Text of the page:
Most embarrassing moment on stage? I don’t think I’ve ever felt too embarrassed on stage. When I’m up there I become so much myself that I’m almost completely free of any limitations. So I can be happy or upset or make a complete ass of myself and it all feels lightweight, I can always laugh at myself if I make a mistake because I feel like all of the people in the crowd are my best friends. I like to look at everybody and think what it would be like to talk to them, they all seem pretty nice, we’re all there to have a good time and share this moment together.
What were you like in high school? I hated school, the whole thing just felt so dominating and dehumanizing. I despised society and politics, I was really into punk ethos and didn’t believe I had any sort of a future, I wanted to drop out but my parents wouldn’t let me. I was kind of shy and negative, but was playing in some bands and that was the only thing that mattered to me. After I graduated (somehow), I felt like this huge weight had been lifted off of my shoulders because I had finally exited the school system and could be my own person, it was really empowering. I became obsessed with Taoism and poetry, shed all of my negativity and started focusing on myself and who I truly was. I still have a lot of that fire in me, so actions like making music or doing a live show are total releases. Sometimes I have nightmares that I’m still in school and I’m so bummed out, but then I wake up in a bed in a hotel room and realize I’m on tour and this giant sense of freedom rushes into me as I remember that I’ve made something of myself.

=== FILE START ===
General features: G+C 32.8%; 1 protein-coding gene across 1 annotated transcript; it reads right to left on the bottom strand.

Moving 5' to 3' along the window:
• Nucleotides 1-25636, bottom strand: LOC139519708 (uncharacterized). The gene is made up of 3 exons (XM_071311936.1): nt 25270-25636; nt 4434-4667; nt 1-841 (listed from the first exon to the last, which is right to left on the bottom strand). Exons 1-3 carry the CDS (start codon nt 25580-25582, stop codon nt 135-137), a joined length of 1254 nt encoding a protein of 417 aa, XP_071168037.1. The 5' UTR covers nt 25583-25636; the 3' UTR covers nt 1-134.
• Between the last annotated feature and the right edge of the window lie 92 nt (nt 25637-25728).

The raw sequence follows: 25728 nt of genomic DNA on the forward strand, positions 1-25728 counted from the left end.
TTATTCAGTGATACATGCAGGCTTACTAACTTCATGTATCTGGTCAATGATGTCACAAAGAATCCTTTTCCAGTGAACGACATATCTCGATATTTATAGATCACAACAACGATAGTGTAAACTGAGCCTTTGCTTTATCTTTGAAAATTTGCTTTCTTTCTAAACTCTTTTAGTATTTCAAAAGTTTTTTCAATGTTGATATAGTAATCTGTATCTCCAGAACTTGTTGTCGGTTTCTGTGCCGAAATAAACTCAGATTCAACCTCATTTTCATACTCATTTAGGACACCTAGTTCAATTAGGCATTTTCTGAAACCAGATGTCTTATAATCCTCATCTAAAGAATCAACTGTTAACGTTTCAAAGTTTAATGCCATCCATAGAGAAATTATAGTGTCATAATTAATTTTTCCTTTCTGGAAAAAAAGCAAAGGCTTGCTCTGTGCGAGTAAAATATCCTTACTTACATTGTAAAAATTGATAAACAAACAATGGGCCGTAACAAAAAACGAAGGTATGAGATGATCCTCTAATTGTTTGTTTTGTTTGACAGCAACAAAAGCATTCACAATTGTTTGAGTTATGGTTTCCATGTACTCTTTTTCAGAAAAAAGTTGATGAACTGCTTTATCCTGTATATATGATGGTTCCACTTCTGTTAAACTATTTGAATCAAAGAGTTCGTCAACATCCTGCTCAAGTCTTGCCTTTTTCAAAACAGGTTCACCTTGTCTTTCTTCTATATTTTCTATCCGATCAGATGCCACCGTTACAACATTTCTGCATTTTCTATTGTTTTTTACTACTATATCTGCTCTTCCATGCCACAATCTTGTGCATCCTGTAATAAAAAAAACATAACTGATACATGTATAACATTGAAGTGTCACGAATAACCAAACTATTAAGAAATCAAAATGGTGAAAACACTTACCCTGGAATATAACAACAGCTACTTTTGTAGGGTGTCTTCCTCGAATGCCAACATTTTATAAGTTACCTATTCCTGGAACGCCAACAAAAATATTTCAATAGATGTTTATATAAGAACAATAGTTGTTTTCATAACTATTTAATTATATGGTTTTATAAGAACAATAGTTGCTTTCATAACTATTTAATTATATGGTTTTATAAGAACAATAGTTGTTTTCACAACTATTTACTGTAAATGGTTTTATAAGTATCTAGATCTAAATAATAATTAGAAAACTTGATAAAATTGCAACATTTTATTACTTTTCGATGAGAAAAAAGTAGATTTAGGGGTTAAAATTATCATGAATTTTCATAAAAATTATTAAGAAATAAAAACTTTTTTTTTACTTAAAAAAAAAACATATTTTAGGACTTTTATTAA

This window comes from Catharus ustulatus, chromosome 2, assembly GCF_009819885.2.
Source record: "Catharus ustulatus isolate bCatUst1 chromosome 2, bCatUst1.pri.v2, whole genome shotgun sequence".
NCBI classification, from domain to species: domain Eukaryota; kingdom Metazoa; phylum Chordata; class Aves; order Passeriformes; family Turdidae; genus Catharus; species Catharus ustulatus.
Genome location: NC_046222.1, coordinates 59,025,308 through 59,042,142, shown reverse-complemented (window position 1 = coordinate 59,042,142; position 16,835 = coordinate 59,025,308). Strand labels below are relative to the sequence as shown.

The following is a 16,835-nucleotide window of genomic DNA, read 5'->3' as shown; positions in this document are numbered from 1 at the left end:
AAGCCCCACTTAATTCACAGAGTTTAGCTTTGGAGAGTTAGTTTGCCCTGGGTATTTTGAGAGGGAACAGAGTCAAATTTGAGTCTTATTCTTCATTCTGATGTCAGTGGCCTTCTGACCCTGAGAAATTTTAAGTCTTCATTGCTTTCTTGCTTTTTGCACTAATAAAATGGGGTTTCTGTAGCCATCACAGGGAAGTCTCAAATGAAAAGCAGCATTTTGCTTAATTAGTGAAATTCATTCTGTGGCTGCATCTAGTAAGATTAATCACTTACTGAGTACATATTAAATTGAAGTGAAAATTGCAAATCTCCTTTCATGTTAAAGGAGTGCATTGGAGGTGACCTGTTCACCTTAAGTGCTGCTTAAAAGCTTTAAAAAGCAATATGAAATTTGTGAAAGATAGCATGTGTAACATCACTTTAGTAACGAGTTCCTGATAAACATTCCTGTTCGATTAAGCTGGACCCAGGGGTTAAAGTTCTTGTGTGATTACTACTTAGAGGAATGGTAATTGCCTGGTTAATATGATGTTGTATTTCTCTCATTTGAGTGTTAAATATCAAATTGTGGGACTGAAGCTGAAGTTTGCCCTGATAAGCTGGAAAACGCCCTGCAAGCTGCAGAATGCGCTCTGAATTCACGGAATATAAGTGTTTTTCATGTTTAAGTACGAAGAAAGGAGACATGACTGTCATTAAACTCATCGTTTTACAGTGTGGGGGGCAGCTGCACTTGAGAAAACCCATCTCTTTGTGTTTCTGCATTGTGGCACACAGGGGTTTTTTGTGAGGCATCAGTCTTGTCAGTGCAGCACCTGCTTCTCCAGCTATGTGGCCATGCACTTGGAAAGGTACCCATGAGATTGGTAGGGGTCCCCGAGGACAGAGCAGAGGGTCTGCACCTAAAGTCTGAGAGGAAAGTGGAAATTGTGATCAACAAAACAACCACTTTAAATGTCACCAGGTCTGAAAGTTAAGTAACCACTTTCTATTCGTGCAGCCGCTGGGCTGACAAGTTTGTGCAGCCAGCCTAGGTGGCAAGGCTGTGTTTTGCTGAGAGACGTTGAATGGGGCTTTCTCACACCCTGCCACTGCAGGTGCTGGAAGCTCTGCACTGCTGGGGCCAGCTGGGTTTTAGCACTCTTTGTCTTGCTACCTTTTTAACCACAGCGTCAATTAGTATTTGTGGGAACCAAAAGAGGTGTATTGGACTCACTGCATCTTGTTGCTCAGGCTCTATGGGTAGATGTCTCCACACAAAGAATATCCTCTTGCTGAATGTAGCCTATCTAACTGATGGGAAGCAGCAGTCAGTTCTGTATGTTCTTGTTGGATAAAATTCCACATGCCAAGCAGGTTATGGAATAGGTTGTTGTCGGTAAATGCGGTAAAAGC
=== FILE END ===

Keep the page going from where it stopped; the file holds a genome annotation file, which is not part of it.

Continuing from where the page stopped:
Can you share one of the best or worst reactions you have gotten as a result of your music? The best feedback is from my mom or dad, they have good taste in music so I can trust them. They are always really blunt so they will flat out tell me if something sucks, they always push me to be a better artist and person in general. The worst reaction is when I privately spend days or weeks on a song and then finally show somebody close to me and they are like “….hmmmm, yeah…” that’s never the reaction you are looking for, so it’s back to the drawing board!